Remember the outraged protests from “gay marriage” campaigners that it was a world away from polyamory and no-one was seriously advocating that…..?

Well that must be why the BBC is running a story called “How does a polyamorous relationship between four people work?

Charlie is talking excitedly about a first date she went on the night before.

Next to her on the sofa is her husband of six years, Tom. And on the other side of him is Sarah, who’s been in a relationship with Tom for the last five years. Sarah’s fiance, Chris, is in the kitchen making a cup of tea.

The two women are also in a full-blown relationship, while the two men are just good friends. Together, they make a polyamorous family and share a house in Sheffield.

“We’re planning to grow old together,” says Charlie.

If any of the four want to get involved with someone else, they have to run it by the others – all of whom have a veto.

“We can’t use a veto for something as silly as, say, personal taste,” says Sarah. “If you were dating somebody and I could not understand why you found them attractive, that would not be sufficient reason for me to say, no, you can’t see this person.”

What counts as infidelity, then?

“Lying,” they chorus.

Now, I don’t post this stuff up in order to make some sort of moralistic point. You’re either convinced that this is appropriate or you’re not. What I’m interested in is the dynamic it brings to the gay marriage debate. Here we have what is represented as a loving, consensual, non-abusive relationship. By every measure of argument that gay marriage has been pushed into the public debate, this polyamorous relationship gets validation. Just consider the close…

Tom is cautiously optimistic that polyamory will become “average and everyday”.

“Anyone who is expecting some massive social change overnight is terribly mistaken, but it will happen.”

In the meantime, the four of them are planning an unofficial ceremony to mark their commitment to each other.

“Sometimes people just write the relationship off as a lazy way of getting more sex than you normally would. There are easier ways,” says Tom wryly.

They all agree managing a multi-partner relationship can be exhausting.

But we don’t have a choice. We’re in love with each other,” they chime.

Inconsistency is the sign of a failed argument. It “gay marriage” proponents don’t back this agenda then they really are just demonstrating their inconsistency – their argument of “love” fails.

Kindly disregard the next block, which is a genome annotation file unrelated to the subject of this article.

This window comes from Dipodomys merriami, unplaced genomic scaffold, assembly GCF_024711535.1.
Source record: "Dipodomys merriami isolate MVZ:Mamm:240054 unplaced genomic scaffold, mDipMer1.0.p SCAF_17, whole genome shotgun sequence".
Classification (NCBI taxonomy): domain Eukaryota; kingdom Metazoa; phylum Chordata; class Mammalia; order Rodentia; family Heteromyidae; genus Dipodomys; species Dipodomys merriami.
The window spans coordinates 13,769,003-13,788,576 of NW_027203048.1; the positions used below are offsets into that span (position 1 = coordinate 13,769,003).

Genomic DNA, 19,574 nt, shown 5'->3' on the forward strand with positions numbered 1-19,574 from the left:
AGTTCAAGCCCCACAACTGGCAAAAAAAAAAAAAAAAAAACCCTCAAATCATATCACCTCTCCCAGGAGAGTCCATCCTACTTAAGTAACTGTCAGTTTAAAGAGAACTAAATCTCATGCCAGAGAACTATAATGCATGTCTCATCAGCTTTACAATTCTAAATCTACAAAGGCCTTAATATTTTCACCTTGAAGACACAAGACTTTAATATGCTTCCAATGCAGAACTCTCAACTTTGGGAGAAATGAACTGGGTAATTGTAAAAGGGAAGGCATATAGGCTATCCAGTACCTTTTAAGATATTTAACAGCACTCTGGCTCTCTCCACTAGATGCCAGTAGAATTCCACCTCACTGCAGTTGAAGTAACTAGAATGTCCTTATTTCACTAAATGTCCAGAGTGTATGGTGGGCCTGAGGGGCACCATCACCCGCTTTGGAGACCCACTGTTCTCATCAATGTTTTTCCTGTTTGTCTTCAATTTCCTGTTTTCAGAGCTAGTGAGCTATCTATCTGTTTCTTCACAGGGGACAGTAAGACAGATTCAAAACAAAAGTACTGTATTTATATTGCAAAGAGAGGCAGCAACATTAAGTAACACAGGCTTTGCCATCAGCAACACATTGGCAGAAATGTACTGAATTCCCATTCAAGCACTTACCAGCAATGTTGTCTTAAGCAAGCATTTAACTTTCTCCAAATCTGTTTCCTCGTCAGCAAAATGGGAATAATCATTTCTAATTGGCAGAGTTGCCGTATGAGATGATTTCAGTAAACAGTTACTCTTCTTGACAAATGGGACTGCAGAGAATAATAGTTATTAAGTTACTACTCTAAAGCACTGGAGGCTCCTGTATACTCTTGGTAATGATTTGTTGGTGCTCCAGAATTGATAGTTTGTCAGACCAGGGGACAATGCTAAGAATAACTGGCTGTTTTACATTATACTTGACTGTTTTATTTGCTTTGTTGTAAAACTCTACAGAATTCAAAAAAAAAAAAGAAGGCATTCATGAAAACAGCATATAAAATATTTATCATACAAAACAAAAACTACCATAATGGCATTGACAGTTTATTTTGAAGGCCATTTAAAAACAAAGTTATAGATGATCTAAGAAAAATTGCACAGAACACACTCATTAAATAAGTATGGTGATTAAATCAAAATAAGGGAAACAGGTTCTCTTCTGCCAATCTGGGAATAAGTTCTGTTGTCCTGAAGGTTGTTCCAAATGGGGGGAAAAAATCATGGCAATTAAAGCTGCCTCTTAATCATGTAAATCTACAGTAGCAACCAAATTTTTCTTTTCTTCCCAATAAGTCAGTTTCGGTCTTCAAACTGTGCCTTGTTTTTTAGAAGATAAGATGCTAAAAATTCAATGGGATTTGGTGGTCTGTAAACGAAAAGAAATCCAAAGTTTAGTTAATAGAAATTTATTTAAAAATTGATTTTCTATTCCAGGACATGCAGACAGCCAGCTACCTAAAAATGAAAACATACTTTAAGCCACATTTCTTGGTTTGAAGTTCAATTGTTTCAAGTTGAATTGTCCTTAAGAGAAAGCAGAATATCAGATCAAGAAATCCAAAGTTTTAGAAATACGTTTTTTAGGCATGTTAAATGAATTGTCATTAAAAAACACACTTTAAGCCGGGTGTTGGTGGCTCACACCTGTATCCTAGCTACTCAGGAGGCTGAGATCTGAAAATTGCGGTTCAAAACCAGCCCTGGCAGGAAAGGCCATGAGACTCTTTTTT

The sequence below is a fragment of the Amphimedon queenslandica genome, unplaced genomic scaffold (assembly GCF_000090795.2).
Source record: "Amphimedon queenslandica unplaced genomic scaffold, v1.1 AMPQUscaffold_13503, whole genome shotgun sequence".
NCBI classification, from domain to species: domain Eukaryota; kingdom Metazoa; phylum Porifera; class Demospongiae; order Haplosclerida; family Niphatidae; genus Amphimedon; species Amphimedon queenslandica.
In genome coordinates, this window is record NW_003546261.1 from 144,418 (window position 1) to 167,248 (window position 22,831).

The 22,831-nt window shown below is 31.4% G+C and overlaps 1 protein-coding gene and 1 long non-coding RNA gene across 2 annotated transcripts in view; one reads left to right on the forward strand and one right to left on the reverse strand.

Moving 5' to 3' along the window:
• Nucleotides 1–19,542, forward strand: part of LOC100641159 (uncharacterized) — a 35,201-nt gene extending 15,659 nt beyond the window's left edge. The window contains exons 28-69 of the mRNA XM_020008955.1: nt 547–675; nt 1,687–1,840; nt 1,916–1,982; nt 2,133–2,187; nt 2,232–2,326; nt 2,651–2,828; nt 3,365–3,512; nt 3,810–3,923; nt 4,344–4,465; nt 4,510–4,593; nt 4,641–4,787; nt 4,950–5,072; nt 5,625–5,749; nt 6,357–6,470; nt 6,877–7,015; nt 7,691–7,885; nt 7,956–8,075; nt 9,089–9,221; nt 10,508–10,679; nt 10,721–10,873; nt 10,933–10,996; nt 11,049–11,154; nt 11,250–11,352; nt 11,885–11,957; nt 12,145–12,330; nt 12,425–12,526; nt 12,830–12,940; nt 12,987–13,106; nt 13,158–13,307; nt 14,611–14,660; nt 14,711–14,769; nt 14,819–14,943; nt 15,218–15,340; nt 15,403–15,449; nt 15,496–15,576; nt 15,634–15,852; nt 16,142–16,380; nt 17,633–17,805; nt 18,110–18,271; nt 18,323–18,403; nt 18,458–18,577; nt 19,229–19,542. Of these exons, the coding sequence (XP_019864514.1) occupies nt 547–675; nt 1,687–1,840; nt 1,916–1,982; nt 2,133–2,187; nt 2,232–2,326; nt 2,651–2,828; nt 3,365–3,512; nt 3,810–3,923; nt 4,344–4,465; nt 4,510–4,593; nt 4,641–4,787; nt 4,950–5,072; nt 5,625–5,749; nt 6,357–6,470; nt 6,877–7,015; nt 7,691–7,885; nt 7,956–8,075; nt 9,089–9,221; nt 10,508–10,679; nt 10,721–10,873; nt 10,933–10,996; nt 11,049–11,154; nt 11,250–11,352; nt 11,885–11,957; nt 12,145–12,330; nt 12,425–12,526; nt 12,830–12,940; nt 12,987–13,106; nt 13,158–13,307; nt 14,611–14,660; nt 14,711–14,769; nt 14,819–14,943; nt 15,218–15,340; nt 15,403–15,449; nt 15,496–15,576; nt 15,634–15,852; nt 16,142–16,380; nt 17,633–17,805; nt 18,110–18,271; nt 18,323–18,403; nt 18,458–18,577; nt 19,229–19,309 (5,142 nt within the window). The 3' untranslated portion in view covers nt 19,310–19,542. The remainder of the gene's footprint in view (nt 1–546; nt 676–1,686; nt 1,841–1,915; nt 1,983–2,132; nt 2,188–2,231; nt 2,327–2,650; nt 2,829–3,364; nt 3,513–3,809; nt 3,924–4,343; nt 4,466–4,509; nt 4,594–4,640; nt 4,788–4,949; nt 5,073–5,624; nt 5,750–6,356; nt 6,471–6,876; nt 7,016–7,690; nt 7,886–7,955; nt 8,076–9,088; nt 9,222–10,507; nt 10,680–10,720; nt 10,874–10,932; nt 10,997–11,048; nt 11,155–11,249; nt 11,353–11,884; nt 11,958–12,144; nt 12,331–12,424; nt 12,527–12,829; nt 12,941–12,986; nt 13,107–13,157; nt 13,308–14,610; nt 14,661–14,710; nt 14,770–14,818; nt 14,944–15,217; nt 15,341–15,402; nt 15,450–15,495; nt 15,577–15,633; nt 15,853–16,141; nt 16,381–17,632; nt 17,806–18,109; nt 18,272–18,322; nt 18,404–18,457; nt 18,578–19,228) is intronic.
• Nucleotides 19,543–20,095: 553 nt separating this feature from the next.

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8 comments on “BBC Online Magazine Profiles Polyamory

  1. Yes, if you believe that if a same sex relationship that is consensual and between 2 adults is acceptable, then you cannot disagree with the above arrangement. 🙁

  2. I can’t see how this argument works David..

    You say: ”By every measure of argument that gay marriage has been pushed into the public debate, this polyamorous relationship gets validation.” Therefore, you conclude, those who condone SSM and not polyamory are inconsistent.

    While the expression is a little unclear, I take you to mean that all the morally relevant features (“every measure of argument”) of SSM are also found in polyamory. But this is obviously not the case. Putting aside the fact that, unlike SSM, polyamory does not itself involve marriage, the number of partners involved is not a feature shared by both types of relationships. So someone can consistently condone SSM while rejecting polyamory (or polygamy) on the grounds that they differ in at least one morally relevant respect: the number of partners.

    • Thanks Brian.

      It’s a good point, to which I’d respond by asking why ought we to make 2 people a limit? There’s no sense to it, is there, once you’ve divorced marriage from procreation as “gay marriage” so clearly does.

      Any insistence, then, on restricting the number of partners is without justification when the all-surmounting claim is “love”.

  3. Can you direct me to some specific instances in which people support SSM (based on an “all-surmounting claim” of “love”) but oppose a polyamourous relationships such as the one you mention? Perhaps then we can identify what their justifications might be.

    • Sure.
      This and this should get you started.

      But actually, I think you’re being a bit cheeky asking the question – it’s quite obvious in the media that “love” is being pushed hard as one of the major qualifying feature of these relationships.

      • You’ve changed your argument David? No longer is ‘love’ ‘all surmounting’ in these arguments, but now only a ‘major qualifying feature’.

        In any case, the discussions you linked confirm my point. The arguments put there show that someone can support SSM consistent with a rejection of polygamy (they didn’t specifically discuss polyamory). It is obviously not inconsistent to hold two different moral views about two different behaviours as long as you can identify a point of moral difference between them – just as those in the links did. Now, you might disagree with the moral differences proposed, but you can’t accuse them of inconsistency – some other error of logic perhaps, but not inconsistency.

        • It is obviously not inconsistent to hold two different moral views about two different behaviours as long as you can identify a point of moral difference between them – just as those in the links did.

          On the contrary. Nobody in those threads did any such thing, They may have made arbitrary distinctions but none had any consistent basis for that distinction.

          Love wins.

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